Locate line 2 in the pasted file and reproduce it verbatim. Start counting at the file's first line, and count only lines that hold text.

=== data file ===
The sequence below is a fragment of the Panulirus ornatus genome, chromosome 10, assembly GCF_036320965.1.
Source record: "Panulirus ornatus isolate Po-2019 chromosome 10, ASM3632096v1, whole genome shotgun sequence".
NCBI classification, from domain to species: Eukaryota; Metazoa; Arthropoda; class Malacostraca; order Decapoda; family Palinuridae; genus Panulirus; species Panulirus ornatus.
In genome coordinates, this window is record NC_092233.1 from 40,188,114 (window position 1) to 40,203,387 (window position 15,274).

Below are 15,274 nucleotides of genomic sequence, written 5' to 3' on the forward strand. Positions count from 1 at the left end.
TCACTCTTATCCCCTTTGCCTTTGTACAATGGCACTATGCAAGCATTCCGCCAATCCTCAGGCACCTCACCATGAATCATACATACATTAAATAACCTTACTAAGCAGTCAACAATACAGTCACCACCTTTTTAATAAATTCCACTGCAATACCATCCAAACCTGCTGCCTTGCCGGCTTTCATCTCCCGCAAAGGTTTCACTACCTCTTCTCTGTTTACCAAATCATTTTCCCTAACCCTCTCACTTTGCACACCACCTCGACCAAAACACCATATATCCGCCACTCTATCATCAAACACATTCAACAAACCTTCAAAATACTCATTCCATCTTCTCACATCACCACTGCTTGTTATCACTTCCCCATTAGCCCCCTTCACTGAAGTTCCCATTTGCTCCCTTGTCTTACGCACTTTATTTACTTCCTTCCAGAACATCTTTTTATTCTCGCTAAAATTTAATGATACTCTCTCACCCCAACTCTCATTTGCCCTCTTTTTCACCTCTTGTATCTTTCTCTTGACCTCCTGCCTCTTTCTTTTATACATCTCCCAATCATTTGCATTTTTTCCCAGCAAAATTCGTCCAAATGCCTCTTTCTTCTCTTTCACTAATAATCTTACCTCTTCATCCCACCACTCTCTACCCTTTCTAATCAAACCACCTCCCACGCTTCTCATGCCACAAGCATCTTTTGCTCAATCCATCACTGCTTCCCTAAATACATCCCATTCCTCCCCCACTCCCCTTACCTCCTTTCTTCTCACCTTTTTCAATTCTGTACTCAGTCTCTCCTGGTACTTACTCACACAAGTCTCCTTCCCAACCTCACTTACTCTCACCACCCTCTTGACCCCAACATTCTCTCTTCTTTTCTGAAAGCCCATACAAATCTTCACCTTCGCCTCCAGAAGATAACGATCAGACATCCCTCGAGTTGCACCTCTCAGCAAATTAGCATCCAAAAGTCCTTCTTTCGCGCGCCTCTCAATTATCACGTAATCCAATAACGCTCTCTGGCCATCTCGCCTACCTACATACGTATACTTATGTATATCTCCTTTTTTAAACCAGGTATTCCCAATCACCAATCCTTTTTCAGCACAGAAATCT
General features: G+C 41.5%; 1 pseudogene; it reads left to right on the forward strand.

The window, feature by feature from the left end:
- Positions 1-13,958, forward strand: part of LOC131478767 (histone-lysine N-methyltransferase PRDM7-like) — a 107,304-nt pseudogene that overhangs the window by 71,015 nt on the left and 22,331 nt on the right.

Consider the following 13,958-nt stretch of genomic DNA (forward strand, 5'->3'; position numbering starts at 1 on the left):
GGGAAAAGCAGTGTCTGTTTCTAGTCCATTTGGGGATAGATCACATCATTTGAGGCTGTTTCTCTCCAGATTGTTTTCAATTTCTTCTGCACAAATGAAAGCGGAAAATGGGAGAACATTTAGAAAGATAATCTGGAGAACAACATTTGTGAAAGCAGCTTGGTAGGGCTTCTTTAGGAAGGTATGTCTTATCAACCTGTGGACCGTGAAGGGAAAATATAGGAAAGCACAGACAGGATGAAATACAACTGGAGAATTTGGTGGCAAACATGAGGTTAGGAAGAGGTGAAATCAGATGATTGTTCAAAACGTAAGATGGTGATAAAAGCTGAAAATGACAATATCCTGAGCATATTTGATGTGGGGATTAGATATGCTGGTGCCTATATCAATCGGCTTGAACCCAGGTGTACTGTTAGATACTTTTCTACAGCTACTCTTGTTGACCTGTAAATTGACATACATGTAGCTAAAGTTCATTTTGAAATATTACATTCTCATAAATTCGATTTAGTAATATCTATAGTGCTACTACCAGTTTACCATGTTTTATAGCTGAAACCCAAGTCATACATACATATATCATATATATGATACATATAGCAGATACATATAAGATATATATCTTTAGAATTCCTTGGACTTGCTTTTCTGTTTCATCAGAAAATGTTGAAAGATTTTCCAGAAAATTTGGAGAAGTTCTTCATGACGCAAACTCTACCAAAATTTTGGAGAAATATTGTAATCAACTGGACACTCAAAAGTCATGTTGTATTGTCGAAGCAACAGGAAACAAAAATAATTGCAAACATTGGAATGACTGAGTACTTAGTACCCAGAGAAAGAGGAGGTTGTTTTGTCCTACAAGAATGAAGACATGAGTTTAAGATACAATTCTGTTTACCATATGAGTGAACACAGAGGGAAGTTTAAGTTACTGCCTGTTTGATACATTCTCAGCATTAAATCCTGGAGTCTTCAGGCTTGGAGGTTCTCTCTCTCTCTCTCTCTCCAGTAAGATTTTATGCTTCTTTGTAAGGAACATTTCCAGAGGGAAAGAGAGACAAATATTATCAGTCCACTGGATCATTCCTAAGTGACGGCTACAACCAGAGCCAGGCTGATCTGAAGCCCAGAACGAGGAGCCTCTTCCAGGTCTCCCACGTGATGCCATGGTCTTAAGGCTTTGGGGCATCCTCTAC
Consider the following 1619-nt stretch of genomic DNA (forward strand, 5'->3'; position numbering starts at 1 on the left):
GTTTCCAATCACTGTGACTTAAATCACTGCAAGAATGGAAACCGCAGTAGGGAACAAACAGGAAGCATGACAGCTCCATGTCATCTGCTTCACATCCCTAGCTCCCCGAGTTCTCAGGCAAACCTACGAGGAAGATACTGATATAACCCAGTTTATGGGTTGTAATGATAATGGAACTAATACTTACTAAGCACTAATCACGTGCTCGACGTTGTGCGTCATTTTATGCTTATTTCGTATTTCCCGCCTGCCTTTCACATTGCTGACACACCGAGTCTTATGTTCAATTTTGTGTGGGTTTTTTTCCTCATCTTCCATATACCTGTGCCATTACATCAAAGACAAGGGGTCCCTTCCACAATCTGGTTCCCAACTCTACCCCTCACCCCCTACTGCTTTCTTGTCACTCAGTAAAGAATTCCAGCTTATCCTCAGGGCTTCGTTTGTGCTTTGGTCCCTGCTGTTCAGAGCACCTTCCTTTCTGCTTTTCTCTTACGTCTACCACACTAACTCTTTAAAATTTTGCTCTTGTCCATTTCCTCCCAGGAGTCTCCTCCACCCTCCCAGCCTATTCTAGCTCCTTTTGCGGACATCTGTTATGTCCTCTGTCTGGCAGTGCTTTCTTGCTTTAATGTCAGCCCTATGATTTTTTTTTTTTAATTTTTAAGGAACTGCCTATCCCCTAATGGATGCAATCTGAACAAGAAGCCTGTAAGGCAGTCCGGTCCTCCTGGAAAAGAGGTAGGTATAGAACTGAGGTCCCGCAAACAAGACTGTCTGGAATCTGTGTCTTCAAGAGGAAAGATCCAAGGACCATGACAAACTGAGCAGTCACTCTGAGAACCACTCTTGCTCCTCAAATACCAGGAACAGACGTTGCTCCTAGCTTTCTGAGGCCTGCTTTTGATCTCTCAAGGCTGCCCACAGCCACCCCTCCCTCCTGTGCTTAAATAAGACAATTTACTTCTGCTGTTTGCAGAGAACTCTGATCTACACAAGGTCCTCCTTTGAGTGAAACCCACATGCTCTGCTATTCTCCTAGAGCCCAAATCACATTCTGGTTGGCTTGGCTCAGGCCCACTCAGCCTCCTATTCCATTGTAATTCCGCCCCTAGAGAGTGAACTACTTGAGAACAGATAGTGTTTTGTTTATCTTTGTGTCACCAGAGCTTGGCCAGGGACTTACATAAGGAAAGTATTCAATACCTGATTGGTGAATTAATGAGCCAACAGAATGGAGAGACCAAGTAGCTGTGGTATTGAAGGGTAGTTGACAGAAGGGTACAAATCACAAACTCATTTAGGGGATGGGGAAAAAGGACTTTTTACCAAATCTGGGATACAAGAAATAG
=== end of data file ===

Source record: "Panulirus ornatus isolate Po-2019 chromosome 10, ASM3632096v1, whole genome shotgun sequence".